We discussed small footprint cheap spaces for makers (e.g. 6 by 4 foot table) in a store, perhaps at the Pueblo mall. We have all this diversity of offerings: can we get them in one place at one time, keep the lights on, and get people used to buying local?  Convert the people shopping at the Hot Topic store at the mall to buying from a local designer? The underground already knows that we have creatives but sometimes even our own neighbors don’t know about us.

Karen volunteered to call the mall. Would they donate space? But who would staff it? Monique said the mall is the place where Puebloans go to hand out and spend money. Perhaps we could have a cart right in front of Hot Topic. Maybe the mall would donate a space for 6 weeks during the shopping frenzy of the November/December holiday season. Kacie, who teaches art in Rye, said high schoolers might volunteer to staff the booth since they are looking for internships and want to show off their own work.

Karen reminded the group of Artists’ Sunday, in the lineup after Thanksgiving: Black Friday, Small Business Saturday, Artists Sunday, Cyber Monday. See https://artistssunday.com/ to download and use their advertising material. Karen stressed that the items from people in Pueblo Makes qualify in her mind as art.

We recognized the need to educate local people about the great items that are available from creatives, artists, and makers in Pueblo. The Arts Alliance web page is taking on that message. You can send Karen a photo of some work, with a bio, and the page will feature you. Educating the public as key component of turning around the public in Pueblo.  Monique said the same in food space and even more true for specific unique products. People were shocked when we were distributing local broccoli.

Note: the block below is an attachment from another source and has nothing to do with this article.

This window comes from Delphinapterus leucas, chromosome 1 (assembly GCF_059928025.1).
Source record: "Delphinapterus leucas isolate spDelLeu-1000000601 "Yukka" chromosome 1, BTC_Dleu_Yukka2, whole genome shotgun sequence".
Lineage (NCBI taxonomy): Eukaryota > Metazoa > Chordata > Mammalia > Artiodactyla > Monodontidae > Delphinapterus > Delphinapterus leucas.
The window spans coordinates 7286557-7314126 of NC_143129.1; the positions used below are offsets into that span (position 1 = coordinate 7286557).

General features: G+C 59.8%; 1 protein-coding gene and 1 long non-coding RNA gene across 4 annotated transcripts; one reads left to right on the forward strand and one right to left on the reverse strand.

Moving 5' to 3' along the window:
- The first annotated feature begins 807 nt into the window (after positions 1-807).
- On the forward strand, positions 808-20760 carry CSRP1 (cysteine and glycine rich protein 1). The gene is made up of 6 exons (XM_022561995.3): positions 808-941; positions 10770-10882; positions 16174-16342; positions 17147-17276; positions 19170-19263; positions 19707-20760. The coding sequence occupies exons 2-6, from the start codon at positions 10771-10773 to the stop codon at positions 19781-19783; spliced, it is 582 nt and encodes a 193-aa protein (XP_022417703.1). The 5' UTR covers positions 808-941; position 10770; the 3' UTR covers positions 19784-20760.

She mentioned the recent meme: the work of local artists is not sitting in cargo ships.  Here is an example from Facebook:

We lamented the proliferation of calendars. Can we make the calendars all one, but shared on many sites? A calendar committee was formed: Zach, Jessica, Jane, Karen.

We turned to announcements.

Eugene Watson said that he is looking for help, someone, for example, to do some sanding, detail work with the router, or finishing, as examples. He has more work than he can handle. The position would be part time (up to 20 hours per week) and paid. The person would need some woodworking experience. Kacie said she might have some students. Contact Eugene at eugene@watsonwoodworks.com.

Monique announced the Food Entrepreneur Development Program starting in January 2022; see https://drive.google.com/file/d/1NjyxrjQYnW2FKUnS4fmvHkrE2WuSWfdt/view?usp=sharing. The 15-week curriculum is targeted at entrepreneurs making food products. There will be an incentive after the completion of each module. For example, after completing the finance module, the person will get a Quickbooks subscription plus 2 hours consulting. They want about 10 people for the first class and will cover tuition for this inaugural class.